Senate Showdown Looms Over Interchange

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WASHINGTON – Senator Jon Tester will introduce a bill later today that would delay implementation of the controversial rule on debit interchange for as long as two years while NCUA and bank regulators study its impact on credit unions and community banks, with a similar bill to be introduced later in the House.
The Montana Democrat’s bill sets up a showdown with Assistant Senate Majority Leader Richard Durbin, the Illinois Democrat responsible for the interchange amendment in last year’s Wall Street reform bill. Durbin’s intransigence on the issue means that supporters of the delay will probably need 60 Senate votes to overcome a Durbin filibuster–a steep requirement because Durbin’s interchange amendment easily passed the Senate last spring by a 64-to-37 vote. 
A separate bill being drafted in the House would also delay the interchange rule but for a year, not two, while regulators, including the Federal Reserve, NCUA, FDIC, Office of Thrift Supervision, and the Office of the Comptroller of the Currency study two aspects of the provision: the costs associated with debit transactions and the effect of the Fed’s proposal on consumers, merchants and card issuers, and the network exclusivity and routing reqirements.
The two bills come as time is running short to stop the interchange amendment, as the Fed is required to approve a final rule by April 21 and implement it by July 21.
Credit unions and banks have mounted opposition to the rule–engineered by the powerful merchants lobby–which would cap fees on debit interchange to as little as 12 cents per transaction and open the debit market to new competition by setting new requirements for routing and network exclusivity.

The stakes in the battle are enormous, with merchants paying credit unions and banks $20 billion a year in debit interchange, some $2.5 million alone to credit unions.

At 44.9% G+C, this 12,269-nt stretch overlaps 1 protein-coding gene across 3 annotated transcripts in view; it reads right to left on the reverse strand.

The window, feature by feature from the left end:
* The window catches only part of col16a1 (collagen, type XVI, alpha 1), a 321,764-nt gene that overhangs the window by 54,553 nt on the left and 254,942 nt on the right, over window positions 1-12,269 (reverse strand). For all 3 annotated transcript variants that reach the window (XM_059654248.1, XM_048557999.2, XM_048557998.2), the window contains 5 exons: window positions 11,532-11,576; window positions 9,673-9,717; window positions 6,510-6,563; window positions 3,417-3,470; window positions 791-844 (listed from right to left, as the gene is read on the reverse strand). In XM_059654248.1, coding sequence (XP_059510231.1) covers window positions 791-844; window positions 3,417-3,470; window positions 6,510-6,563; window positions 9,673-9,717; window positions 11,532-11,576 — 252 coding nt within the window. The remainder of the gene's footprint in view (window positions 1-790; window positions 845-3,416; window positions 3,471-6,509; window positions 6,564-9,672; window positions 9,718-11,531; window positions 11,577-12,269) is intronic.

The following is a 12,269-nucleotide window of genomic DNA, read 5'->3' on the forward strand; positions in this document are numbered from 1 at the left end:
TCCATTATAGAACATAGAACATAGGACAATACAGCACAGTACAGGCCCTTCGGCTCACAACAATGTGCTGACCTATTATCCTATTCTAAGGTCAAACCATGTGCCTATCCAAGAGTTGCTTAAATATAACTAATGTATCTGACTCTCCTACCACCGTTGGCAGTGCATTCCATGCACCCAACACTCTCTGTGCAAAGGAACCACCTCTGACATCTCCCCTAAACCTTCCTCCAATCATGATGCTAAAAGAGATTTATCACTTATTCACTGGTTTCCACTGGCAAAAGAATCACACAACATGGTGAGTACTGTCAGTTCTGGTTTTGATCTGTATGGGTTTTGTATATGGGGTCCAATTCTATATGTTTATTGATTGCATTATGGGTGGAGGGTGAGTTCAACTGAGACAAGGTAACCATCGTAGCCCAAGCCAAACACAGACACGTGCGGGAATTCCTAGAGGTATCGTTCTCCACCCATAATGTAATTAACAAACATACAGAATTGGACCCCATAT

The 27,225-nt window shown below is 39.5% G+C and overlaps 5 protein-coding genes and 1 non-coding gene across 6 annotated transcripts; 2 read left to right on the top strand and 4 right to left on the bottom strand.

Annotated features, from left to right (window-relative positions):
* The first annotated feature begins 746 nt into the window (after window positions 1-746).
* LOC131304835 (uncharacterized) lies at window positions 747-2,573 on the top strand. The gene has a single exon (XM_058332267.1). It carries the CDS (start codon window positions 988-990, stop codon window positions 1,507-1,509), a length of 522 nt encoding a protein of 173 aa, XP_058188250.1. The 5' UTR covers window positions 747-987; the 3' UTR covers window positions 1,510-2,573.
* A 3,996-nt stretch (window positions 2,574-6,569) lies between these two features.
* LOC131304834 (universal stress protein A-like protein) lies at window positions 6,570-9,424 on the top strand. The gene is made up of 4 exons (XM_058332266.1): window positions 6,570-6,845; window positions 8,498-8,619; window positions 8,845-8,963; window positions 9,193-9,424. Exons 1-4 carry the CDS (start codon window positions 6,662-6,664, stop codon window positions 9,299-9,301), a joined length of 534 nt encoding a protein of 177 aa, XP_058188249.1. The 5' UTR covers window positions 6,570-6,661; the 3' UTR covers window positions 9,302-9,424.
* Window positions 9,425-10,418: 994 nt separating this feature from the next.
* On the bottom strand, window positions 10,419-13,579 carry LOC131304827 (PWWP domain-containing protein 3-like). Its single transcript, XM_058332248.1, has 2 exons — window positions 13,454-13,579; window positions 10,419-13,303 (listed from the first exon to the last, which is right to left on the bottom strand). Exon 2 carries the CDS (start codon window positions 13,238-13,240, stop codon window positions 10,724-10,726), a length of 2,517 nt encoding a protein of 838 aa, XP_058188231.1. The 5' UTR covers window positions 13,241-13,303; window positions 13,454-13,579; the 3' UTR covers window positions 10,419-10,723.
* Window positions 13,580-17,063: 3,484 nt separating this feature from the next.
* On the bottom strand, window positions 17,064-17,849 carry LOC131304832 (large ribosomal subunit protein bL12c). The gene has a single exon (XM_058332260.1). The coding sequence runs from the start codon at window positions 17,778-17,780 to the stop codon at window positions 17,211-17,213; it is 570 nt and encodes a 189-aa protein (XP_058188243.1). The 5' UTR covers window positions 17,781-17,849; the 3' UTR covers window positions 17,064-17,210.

WASHINGTON – Senator Jon Tester will introduce a bill later today that would delay implementation of the controversial rule on debit interchange for as long as two years while NCUA and bank regulators study its impact on credit unions and community banks, with a similar bill to be introduced later in the House.

The Montana Democrat’s bill sets up a showdown with Assistant Senate Majority Leader Richard Durbin, the Illinois Democrat responsible for the interchange amendment in last year’s Wall Street reform bill. Durbin’s intransigence on the issue means that supporters of the delay will probably need 60 Senate votes to overcome a Durbin filibuster–a steep requirement because Durbin’s interchange amendment easily passed the Senate last spring by a 64-to-37 vote. 

A separate bill being drafted in the House would also delay the interchange rule but for a year, not two, while regulators, including the Federal Reserve, NCUA, FDIC, Office of Thrift Supervision, and the Office of the Comptroller of the Currency study two aspects of the provision: the costs associated with debit transactions and the effect of the Fed’s proposal on consumers, merchants and card issuers, and the network exclusivity and routing reqirements.

The two bills come as time is running short to stop the interchange amendment, as the Fed is required to approve a final rule by April 21 and implement it by July 21.

Credit unions and banks have mounted opposition to the rule–engineered by the powerful merchants lobby–which would cap fees on debit interchange to as little as 12 cents per transaction and open the debit market to new competition by setting new requirements for routing and network exclusivity.

The stakes in the battle are enormous, with merchants paying credit unions and banks $20 billion a year in debit interchange, some $2.5 million alone to credit unions.

 

 

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